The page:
Lopping the top half off & Ireland’s property market in a global perspective

On Monday the latest daft.ie report came out, showing that asking prices had fallen just over 4% in the first three months of the year. Yesterday, I changed focus on the blog a little, as it was Budget day, and tried instead  to put some numbers on what a potential property tax could raise.

Today, I hope to give a little more detail on the findings from the report itself, in particular regional trends, and then give an international perspective also – or at least start to give one, which I think is always instructive. Below is a graph showing the quarter-on-quarter change in asking prices for the last two quarters, i.e. Q4 2008 and Q1 2009, in each county.  The most obvious finding – probably not a surprise to anyone – is that asking prices fell in almost all counties in both quarters. A second clear finding is that there does not appear to have been one or two counties more affected in the last six months than elsewhere (although one could make the argument that Munster has got off relatively unscathed since September).

Quarter-on-quarter changes in house prices, 2008q4-2008q1

Quarter-on-quarter changes in house prices, 2008q4-2008q1

What also jumps out is that the two quarters saw very different patterns. In the final three months of 2008, a few counties – such as Galway, Westmeath and to a lesser extent Donegal and Leitrim – saw the largest downward adjustments in asking prices. Two counties, Mayo and Tipperary actually saw no fall in their asking prices. This quarter, Mayo and Tipperary actually had slightly larger falls than average – perhaps a sign that sellers there had been holding for the start of the year before acceding to the realities of the market. On the flip side, sellers in Galway and Westmeath believed in Q1 that their large adjustments in late 2008 did not need to be followed up with more adjustments straight away.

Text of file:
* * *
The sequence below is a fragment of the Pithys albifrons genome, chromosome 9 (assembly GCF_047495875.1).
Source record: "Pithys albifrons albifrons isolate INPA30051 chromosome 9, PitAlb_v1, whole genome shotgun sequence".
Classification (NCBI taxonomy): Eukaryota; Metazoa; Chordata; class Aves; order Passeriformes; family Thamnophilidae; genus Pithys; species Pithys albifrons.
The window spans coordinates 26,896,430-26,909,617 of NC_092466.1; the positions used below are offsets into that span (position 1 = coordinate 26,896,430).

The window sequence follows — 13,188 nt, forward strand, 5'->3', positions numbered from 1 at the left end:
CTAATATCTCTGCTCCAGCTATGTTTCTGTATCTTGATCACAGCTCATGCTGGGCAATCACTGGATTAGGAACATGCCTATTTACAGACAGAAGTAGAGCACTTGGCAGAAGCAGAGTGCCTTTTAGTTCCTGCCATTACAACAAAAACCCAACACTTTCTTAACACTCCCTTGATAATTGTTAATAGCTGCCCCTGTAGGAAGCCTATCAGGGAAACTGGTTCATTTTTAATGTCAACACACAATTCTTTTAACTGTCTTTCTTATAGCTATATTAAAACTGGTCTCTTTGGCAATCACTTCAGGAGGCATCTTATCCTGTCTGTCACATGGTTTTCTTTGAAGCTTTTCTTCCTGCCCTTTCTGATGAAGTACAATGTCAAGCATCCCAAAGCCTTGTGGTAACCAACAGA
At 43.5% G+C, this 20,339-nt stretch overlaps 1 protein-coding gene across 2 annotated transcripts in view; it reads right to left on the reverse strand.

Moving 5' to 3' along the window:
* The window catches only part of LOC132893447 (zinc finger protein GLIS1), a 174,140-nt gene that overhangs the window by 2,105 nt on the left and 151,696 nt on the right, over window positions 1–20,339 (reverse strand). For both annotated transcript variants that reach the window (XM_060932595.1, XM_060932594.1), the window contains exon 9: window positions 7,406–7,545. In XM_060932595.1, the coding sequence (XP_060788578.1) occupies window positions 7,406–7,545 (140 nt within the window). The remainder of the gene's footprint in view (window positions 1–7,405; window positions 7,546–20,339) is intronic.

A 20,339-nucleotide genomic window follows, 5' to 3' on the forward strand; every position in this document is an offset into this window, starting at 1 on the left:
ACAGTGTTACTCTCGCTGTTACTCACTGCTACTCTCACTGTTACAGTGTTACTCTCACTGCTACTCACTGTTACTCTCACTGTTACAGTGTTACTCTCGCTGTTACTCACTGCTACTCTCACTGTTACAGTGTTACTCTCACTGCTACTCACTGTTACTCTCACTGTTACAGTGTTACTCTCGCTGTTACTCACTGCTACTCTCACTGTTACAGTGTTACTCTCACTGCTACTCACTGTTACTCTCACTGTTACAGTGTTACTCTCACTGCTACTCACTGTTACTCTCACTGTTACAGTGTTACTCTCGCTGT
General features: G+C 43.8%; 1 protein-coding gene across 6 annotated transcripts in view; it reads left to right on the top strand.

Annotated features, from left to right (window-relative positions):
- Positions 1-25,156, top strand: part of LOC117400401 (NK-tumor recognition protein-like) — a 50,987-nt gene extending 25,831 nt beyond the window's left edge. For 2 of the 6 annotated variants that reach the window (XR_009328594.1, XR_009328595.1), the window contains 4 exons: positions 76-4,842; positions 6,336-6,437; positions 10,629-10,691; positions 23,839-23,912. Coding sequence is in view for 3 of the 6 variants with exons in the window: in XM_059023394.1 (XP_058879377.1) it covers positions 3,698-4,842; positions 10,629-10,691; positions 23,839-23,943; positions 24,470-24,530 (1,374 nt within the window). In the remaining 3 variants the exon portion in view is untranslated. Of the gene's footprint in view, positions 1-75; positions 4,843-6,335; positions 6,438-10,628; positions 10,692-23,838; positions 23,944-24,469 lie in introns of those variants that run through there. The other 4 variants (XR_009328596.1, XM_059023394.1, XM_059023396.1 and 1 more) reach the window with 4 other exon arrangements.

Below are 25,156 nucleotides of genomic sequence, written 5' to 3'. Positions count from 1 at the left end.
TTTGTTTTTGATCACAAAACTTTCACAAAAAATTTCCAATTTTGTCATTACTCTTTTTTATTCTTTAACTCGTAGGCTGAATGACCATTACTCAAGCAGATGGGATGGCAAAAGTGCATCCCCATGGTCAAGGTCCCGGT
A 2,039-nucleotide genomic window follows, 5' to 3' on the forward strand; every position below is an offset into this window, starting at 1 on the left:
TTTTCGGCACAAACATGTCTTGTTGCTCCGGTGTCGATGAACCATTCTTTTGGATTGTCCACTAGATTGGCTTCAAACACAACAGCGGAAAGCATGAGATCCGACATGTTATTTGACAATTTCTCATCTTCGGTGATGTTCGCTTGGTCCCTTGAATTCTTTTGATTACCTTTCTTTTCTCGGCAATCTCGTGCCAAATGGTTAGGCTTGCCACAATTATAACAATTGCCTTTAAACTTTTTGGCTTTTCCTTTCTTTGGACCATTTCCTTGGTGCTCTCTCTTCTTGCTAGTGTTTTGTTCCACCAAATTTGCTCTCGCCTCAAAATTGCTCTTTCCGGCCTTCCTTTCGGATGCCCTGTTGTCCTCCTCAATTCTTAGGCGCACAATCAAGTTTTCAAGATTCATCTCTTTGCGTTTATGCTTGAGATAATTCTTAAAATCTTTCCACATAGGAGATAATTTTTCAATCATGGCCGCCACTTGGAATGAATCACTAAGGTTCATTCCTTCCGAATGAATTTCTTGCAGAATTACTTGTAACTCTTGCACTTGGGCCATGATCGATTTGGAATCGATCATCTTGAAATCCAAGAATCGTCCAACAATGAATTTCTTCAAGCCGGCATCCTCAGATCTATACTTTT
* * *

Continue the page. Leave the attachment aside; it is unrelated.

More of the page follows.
Sligo has been the worst hit county in terms of falling house prices, with a fall in the region of 10%in three months alone. (Dublin city centre and Waterford city actually saw bigger falls but they are lessened by other parts of their counties.) Aside from that, it seems that Dublin generally and the counties around it were among those with larger adjustments since the start of the year.

This leads on to perhaps a more interesting question – how have counties fared since their property prices peaked? To do that, I’ve set up another Manyeyes dataset (which anyone can access) with the percentage gap between house prices in a given quarter and the peak, for each county. Where a county is sandy coloured, that means it has peaked. The deeper the blue, the bigger the fall. (One little trick with these figures is that for a county’s earlier “blues”, prices are still going up. By the second row, that’s no longer an issue.)